• avoid pedigree questions
  • commercial breeders often do not have pedigree information or are unwilling to spend the time talking about it
  • a commercial breeder often refers to dogs by call name only. They may occasionally talk about parents but rarely about grandparents or great grandparents. Or they will say the Breedline is “good” or a dog is “nice”
  • will brag about a “championship pedigree” which in truth may only contain a few champions many generations past
  • parents are rarely champions
Genetic Testing
  • keeps up to date with genetic issues in the breed
  • does genetic screening on their breeding dogs
  • does eye exams yearly
  • willing to share results of genetic testing
  • doesn’t care about genetic issues
  • may cite high costs as a reason for not health testing
  • Note: In actual fact many health tests are quite inexpensive. A patella check can be done as part of a routine veterinary examination. A CERF eye exam costs in the range of $30 to $50.
  • says they don’t have any problems in “their” breedline
  • if they don’t test, there is no way to know
  • will “say” that their dogs are tested and fine but not willing to show the information to support this
  • is happy to share why they chose a specific pair of dogs to breed
  • breed sparingly
  • does not over breed a female or male
  • does not breed a female before at least her second season or 18 months of age; and are sure to allow sufficient time for her to recover before breeding another litter
  • little if any thought is used in breeding
  • any male and any female are used together
  • female may be bred as early as first heat and may be bred at each one after that
  • have no time to discuss this with you
  • place emphasis on the puppy you can have rather than the parents or background
  • may only have one male and multiple females and use the same  male for all of them whether the match is right or wrong
  • avoid answering questions
  • may respond defensively with the comment that “if you don’t trust my breeding decisions, then maybe you should not get one of my puppies”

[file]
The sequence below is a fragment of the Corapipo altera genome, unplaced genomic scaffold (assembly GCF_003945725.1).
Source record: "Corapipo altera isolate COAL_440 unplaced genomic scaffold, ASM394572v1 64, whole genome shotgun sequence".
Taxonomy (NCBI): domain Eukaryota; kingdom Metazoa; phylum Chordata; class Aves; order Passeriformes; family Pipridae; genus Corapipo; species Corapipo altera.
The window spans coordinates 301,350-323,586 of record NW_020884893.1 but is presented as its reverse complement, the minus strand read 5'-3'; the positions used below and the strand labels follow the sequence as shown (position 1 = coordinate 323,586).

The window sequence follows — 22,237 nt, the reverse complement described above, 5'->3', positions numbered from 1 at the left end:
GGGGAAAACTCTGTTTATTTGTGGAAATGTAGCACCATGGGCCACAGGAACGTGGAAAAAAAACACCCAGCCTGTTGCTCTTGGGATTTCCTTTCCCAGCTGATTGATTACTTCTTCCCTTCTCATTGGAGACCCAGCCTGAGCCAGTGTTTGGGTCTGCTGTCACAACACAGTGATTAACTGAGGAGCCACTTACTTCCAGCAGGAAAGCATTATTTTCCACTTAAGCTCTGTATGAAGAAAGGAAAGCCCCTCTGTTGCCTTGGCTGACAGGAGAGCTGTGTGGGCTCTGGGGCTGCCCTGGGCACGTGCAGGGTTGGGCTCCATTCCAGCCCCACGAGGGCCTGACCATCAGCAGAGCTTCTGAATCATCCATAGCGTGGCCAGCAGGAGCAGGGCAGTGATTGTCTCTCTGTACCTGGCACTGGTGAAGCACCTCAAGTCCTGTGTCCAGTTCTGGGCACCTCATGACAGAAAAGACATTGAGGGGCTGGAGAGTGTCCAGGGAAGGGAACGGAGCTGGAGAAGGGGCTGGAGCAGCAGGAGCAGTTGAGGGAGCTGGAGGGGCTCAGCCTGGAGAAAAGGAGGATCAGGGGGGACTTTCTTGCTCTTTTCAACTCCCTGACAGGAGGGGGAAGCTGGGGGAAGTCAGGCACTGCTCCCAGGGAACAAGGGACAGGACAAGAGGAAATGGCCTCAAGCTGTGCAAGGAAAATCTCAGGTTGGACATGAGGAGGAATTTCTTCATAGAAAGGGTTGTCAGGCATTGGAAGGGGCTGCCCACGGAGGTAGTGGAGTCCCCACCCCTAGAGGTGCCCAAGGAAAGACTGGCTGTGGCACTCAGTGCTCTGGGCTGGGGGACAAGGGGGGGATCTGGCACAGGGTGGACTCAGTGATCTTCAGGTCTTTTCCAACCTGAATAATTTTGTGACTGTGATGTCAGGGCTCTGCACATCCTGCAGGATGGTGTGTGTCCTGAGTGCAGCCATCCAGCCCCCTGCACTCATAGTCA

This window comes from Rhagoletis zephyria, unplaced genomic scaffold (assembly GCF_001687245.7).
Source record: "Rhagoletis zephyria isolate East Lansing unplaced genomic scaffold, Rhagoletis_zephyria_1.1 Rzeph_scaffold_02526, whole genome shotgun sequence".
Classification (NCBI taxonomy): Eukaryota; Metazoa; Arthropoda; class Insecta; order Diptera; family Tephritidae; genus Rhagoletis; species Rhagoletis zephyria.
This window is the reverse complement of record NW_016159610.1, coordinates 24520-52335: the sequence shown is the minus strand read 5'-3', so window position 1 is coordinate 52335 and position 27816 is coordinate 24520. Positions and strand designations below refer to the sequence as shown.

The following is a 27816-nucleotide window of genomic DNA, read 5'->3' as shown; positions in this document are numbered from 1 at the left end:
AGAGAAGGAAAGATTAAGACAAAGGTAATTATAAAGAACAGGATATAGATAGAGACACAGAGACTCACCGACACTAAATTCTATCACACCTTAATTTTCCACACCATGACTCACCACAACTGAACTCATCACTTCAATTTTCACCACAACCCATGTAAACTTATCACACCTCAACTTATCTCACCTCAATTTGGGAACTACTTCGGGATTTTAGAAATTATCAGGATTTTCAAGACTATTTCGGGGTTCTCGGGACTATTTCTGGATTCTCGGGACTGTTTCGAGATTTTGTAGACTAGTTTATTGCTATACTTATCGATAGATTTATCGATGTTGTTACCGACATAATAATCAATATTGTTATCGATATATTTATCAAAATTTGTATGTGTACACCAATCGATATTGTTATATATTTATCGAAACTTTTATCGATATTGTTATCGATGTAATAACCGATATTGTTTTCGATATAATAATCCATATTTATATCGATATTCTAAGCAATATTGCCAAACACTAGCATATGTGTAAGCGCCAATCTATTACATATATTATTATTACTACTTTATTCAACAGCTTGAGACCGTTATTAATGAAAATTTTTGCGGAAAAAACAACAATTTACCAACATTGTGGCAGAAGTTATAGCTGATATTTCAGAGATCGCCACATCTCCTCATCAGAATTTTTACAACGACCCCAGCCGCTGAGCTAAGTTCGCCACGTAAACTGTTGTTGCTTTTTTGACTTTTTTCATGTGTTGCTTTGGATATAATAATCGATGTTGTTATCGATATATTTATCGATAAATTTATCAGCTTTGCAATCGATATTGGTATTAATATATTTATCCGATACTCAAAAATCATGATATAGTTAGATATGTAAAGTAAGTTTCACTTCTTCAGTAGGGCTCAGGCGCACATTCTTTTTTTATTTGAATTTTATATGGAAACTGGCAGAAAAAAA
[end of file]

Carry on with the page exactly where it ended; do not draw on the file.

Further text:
• commercial breeders do not want informed puppy buyers and will try to get rid of them
  • this effectively stops further scrutiny but also leaves the question unanswered
  • can discuss with you  *coat type * color * size and build *aptitudes *temperament
  • willing to discuss which will be most suited to your family
  • rarely any consistency in the dogs they breed
  • they may have all different sizes and builds
  • cannot tell you the difference between types or tell you it doesn’t matter
  • will tell you that ALL Havanese are similar and that it does not make any difference
  • usually avoid such questions
  • general comments such as “parents are both really nice”
  • happy to have visitors
  • happy to let you see the dam and sire if possible
  • parents are a good indication of the temperament of the pups as adults
  • seeing parents is also a good indication of how the dogs are cared for
  • does not encourage visitors
  • sell many dogs by Ads in papers, internet and other means
  • avoid personal contact
  • discourage visitors to the kennel
  • dogs are often poorly cared for and will be unkept and dirty and may be shy or scared or otherwise poorly tempered
  • do not want you to see them so will actively discourage contact
  • will place emphasis on cute puppies
  • have definite socializing program in place
  • avoid such questions
  • will often “say” that puppies are socialized simply because it sounds good and as potential puppy buyers become more informed it’s a question that is often asked
Newspaper Advertising
  • often have a waiting list and have little need to advertise in the newspaper
  • some choose to advertise a litter locally to announce the new arrivals. This may facilitate placing puppies closer to home where they can more easily watch them mature and grow up and is not done in an endeavor to sell more puppies
  • regularly advertise in newspapers
  • multiple ads in many locations
  • may have a regular ad posted almost every week
  • try to reach as many people as possible
  • advertise regularly
  • may always seem to have an ad
  • may have an ad in many newspapers in many areas at the same time
  • may have a box number or email address only rather than a phone number
Website and Internet
  • may have a webpage
  • focus in on breed information not puppies
  • may highlight their dogs and accomplishments
  • often have links to many other Havanese websites
  • may have a questionnaire to screen general inquiries